A couple weeks ago, we began talking about how befriending the LORD is the founding principle for spiritual friendship. Utilizing “friendship” as a viable title for our relationship with God is how we can understand living under his grace. The relationship is bound by mutual, self-sacrificial love through serving out of opportunity, not obligation. Everything about the vastness of who God is suggests our relationship should be based on how successfully we serve him. But it’s not. It’s based on the grace found in his Son getting on our level, becoming human, and befriending us—ultimately by laying his life down for his friends.
Friendship with Christ is the greatest form of friendship we can ever have. This is the founding principle, because this divine, too-good-to-be-true friendship becomes the template for how we can go about our own friendships—and particularly when we befriend the Church.
Before moving forward, we really should focus on what it means to “befriend.” When Christ’s example is taken into account, the verb “befriend” takes an entirely new meaning. When we think of befriending someone, it typically involves an exchange of names, sharing mutual interests, following up with a desire to hang out. But at the core of it all, the act of befriending is establishing a new relationship bound by grace. Nothing else binds us to this new friendship other than (hopefully) our mutual desire to spend time with the other and commonalities that establish the relationship. Perhaps it was out of a mutual interest shared in spontaneous dialogue, or sharing cubicles at work, or the Lord pressing you to reach out to this person. But no family hierarchy, contract, societal expectation, or social obligation requires us to be friends with this person. They did nothing to earn this friendship. They were simply themselves, sparking a spontaneous interest in exploring the other in a deeper, more meaningful way, beyond seeing them as the regular customer at a coffee shop, a hair stylist, or “close proximity work acquaintances.” It was marked by grace.
Grace was the core principle behind Christ’s befriending. It is evident throughout his entire life. There was nothing that people did to earn their friendship with him. He met these people right where they were, regardless of their righteousness or sin. He didn’t treat them as projects, or sinful people who needed help with their bad habits. He befriended them; he got to know their interests, hear their stories, laugh with them, cry with them, dine with them. But, as we all know by now, the climax of Christ’s befriending is found in the act of laying his life down for his friends on the cross to grant them salvation…. To grant us salvation.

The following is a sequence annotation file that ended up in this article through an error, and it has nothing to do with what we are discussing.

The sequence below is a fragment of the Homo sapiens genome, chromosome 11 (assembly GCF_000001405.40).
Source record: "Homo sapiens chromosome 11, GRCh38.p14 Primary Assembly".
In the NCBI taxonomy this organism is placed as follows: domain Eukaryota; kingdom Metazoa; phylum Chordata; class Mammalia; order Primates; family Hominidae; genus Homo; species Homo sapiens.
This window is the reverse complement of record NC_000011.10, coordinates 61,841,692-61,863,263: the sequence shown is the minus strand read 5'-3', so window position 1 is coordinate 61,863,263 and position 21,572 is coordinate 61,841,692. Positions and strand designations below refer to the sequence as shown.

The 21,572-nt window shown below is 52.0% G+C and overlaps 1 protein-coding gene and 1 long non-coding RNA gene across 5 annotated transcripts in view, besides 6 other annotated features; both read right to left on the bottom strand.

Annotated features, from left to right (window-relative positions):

Yet the implications of Christ’s greatest acts of friendship—his death and resurrection—do not only give us eternal salvation, renewed life on earth, and a restored friendship with God.
Christ’s befriending also invites us into his friend group known as the Church.
Joseph H. Hellerman says that salvation is a community-creating event. You don’t just receive friendship with Christ in salvation. You also receive friendship with Christ’s Church. You become a part of the greatest friend group to exist in eternity—the elected body of Christ that represents God’s active presence in the world.
Now this is where things start to get a little bonkers.
When we revisit Christ’s words to his disciples in John 15, he says “Love each other as I have loved you.” (15:12).
Did you catch what Jesus says? Like, really. Think about it.
We are to love each other with the same love Christ has for us. We are to love each other with the same divine, self-sacrificing love that binds the community of the Father, Son, and Holy Spirit into One God. We are to love each other with the same kind of love that gives us eternal salvation. We are to love each other with the same love that makes up our friendship with Christ: Laying our lives down for the other.
Our monk friend, St. Aelred, reflected on these very same words of Jesus, and he claims that if we literally take Jesus’ words seriously—to love each other with this same divine love he has for us—then the friendship that results between believers is the greatest joy we could ever have in this life, coming only second to our friendship with God.
And this spiritual friendship between believers bears the power to remedy America’s loneliness epidemic. And maybe even change the world.
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This is where we get neck-deep in St. Aelred’s reflections on this radical, theologically rich articulation of the most basic of human bonds. In coming blogs, we’re going to explore the implications of befriending the Church when we truly love each other as Christ loves us.